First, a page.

Myths About Noise Busted!

By December 28, 2018 October 14th, 2019 Acoustics
Myths About Noise

There is often misinformation about noise online, so we have decided to bust some common myths about noise.

#1 Trees and Shrubs Block Noise

Contrary to popular belief, shrubs, trees and foliage don’t block noise, and acoustic experts have proven that a barrier with a low mass and density won’t provide good acoustic performance. An effective noise barrier is typically made of a higher mass/ density material such as wood, masonry, earthwork (such as an earth bank), steel or concrete.

It is an incorrect assumption that trees and shrubs protect from noise, but trees and shrubs do not provide any sound reduction as this is a psychological assumption that a ‘hidden’ or ‘out of sight’ noise source provides an effective barrier. 

Although trees, shrubs and foliage act as an attractive border to any garden, they also attract wildlife and provide both privacy and shade. Although they don’t block noise, they do provide an added benefit to most gardens, particularly when it’s windy and ‘rustling noise’ will provide a mild masking effect.

#2 You Can’t Complain About Noise!

This is a myth, as it is your right to complain directly to your local council about any noise nuisance. You can be reassured that your personal details will be kept in the strictest confidence and your council should not divulge your details to anyone. However, councils do require further information to be able to pursue any complaint and to investigate if the noise is a statutory nuisance or likely to have a detrimental effect on your quality of life. Your council will require you to either:

  1. Complete diary sheets for a period of time to confirm when the noise nuisance occurs.

OR

  1. Document the nature of the noise for a period of time.

Following the above action, your council can later install noise monitoring equipment to obtain sufficient evidence on your behalf.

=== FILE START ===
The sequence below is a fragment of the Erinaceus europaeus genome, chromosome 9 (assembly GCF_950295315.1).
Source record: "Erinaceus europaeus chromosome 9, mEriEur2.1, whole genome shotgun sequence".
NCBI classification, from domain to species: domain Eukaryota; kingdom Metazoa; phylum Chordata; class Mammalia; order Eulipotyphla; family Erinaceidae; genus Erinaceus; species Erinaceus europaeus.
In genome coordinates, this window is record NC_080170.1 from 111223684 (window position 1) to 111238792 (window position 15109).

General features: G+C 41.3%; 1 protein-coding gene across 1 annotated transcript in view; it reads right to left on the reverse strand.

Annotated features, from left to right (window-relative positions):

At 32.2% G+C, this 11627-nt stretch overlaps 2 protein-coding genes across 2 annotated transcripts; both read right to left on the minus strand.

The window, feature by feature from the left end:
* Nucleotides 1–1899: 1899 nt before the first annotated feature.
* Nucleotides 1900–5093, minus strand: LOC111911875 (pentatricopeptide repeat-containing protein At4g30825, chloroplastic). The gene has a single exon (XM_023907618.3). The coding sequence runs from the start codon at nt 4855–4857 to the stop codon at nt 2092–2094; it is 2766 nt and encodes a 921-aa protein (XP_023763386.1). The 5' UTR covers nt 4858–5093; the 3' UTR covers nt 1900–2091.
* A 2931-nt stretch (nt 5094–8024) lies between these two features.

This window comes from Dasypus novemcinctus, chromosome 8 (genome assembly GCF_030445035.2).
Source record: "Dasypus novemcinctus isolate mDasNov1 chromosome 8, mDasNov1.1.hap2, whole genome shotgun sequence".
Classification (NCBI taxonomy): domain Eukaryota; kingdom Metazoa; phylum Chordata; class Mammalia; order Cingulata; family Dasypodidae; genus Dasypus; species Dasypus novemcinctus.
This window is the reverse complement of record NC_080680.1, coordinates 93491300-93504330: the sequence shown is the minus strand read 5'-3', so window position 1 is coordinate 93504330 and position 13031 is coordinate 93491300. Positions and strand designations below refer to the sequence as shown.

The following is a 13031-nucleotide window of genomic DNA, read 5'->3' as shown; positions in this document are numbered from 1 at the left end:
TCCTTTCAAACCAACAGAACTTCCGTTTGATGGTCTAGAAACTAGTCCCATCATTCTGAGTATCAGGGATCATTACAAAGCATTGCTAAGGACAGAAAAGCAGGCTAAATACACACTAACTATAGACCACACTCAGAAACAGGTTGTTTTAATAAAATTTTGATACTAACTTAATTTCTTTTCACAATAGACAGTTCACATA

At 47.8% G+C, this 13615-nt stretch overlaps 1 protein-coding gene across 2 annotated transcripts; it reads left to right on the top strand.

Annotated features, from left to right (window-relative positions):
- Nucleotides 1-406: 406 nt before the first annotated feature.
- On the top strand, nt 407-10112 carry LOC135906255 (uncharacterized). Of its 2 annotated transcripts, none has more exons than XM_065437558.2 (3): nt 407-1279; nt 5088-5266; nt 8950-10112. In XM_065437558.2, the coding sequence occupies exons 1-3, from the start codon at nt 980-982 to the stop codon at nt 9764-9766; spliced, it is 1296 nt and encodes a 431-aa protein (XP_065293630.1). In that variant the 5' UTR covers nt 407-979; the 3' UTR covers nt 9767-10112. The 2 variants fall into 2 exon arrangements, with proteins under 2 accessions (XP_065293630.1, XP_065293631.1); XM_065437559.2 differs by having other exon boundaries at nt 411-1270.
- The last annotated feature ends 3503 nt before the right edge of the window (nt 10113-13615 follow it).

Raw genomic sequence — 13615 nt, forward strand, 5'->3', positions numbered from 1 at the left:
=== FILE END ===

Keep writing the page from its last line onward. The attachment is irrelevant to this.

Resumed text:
To raise a complaint to the council: follow the link below and type in your postcode in. This will lead you to your local council and the relevant actions to pursue your noise complaint; Report a noise nuisance to your council

#3 Noise Barriers Are Expensive

With the right information, protecting property from noise needn’t be expensive.  Various factors that affect noise barrier performance and include; mass/density, location, distance from source/ receiver, orientation and height. Therefore, before you invest in a noise barrier solution, acoustic advice from an acoustic consultant should be sought to guide you to a cost-effective solution to permanently solve your noise problem.

Typically, an acoustic barrier will require a minimum height of 1.5m and the materials used to reduce noise will determine cost.  Material types include wood, masonry, earthwork (such as an earth bank), steel and concrete. It is now also possible to make noise barriers with active materials such as solar photovoltaic panels to generate electricity while also reducing traffic noise. Here is further guidance about what types of noise barrier solutions may work best for you.

#4 Installing Resilient Bars or an Independent Frame to a Timber Floor or Wall will Help Pass a Sound Insulation Test

This is a myth, as lots of timber party walls or floors won’t always pass a sound test by installing resilient bars or an independent frame. There are various methods for checking whether a party wall or floor element will achieve the Building Regulations Approved Document E requirements for sound insulation:

1) Predicting the performance via an acoustic consultant: This can be done by including a margin for flanking and workmanship to make certain the element being installed is likely to meet building regulations. The accuracy of this can be improved through inspection of the separating element.

2) On-site testing of the structure: Testing the structure will give a greater clarity to sound insulation results and will include flanking elements such as external walls and junction details. 

3) Laboratory Test Data: Having laboratory test data available with the existing or proposed element will improve accuracy of the predicted sound insulation performance.

The steps outlined above will help the acoustic consultant determine the exact steps necessary to meet Building Regulations. For further information on steps to improve sound insulation performance.

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